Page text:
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Indy Recognized For Efforts To Become Bicycle Friendly

The bikeshare program costs $8 per day or an $80 for an annual membership.

Indianapolis has been chosen as one of six cities taking part in the highly-touted “Green Lane Project.”

City leaders along with U.S. Transportation Secretary Anthony Foxx kicked off the project at City Market in downtown Indianapolis Tuesday.

The project awards bicycle-friendly cities that are leading the way in installing bike pathways and creating bicycle culture. Foxx says the nation‘s highways and byways continue to be under high-stress and bike pathways are one way to address the issue. He says he and President Obama are working on new legislation that will provide incentives for cities that promote bicycle lanes.

Boulder, Colorado-based “People for Bikes” heads up the Green Lane Project. Director Martha Roskowski says Atlanta, Boston, Denver, Pittsburgh and Seattle are the other five cities selected. She cites the Indianapolis Cultural Trail as a European-like pathway that will link neighborhoods and mass transit. She says the trail is culturally important and environmentally-friendly.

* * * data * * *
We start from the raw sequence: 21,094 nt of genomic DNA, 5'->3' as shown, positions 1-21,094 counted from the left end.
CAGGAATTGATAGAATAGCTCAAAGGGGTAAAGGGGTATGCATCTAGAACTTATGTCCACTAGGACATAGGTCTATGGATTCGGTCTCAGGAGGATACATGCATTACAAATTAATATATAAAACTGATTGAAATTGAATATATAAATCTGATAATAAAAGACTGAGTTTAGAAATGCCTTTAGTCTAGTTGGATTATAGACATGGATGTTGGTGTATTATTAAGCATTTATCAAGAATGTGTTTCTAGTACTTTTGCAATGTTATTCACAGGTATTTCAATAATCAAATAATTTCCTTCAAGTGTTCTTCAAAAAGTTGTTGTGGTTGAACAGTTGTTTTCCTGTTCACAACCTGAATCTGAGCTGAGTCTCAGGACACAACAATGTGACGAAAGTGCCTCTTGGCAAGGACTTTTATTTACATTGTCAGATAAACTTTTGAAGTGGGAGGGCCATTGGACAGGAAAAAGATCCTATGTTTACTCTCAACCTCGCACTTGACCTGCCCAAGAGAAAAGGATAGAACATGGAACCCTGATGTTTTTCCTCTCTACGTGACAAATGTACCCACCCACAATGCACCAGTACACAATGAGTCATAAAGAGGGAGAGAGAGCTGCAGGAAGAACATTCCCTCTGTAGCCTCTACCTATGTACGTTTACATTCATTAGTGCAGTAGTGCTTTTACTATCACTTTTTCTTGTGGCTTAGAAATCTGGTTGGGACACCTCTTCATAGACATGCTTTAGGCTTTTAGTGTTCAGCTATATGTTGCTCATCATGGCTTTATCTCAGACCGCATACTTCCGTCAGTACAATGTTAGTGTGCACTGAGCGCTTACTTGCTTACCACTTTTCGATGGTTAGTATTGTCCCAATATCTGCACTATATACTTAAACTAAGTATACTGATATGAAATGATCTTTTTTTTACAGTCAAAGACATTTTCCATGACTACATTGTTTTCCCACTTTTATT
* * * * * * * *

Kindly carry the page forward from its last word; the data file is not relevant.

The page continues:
Roskowski says the city will receive a $250,000 grant over the next two years for more projects.

“This is new ground,” says Roskowski. “This is really rethinking how we use our streets which is not easy work because usually every inch of the street is being used by someone for something, often for cars, for travel lanes, for parking.”

Mayor Greg Ballard says the project is important because the city is continuing in its efforts to make Indy a bicycling city.

“We’ve got 82 miles on the road right now. That’s up from one about five years ago, so that’s a pretty big jump,” says Ballard.

The Mayor says a growing bicycle culture is part of the city‘s overall economic development efforts.

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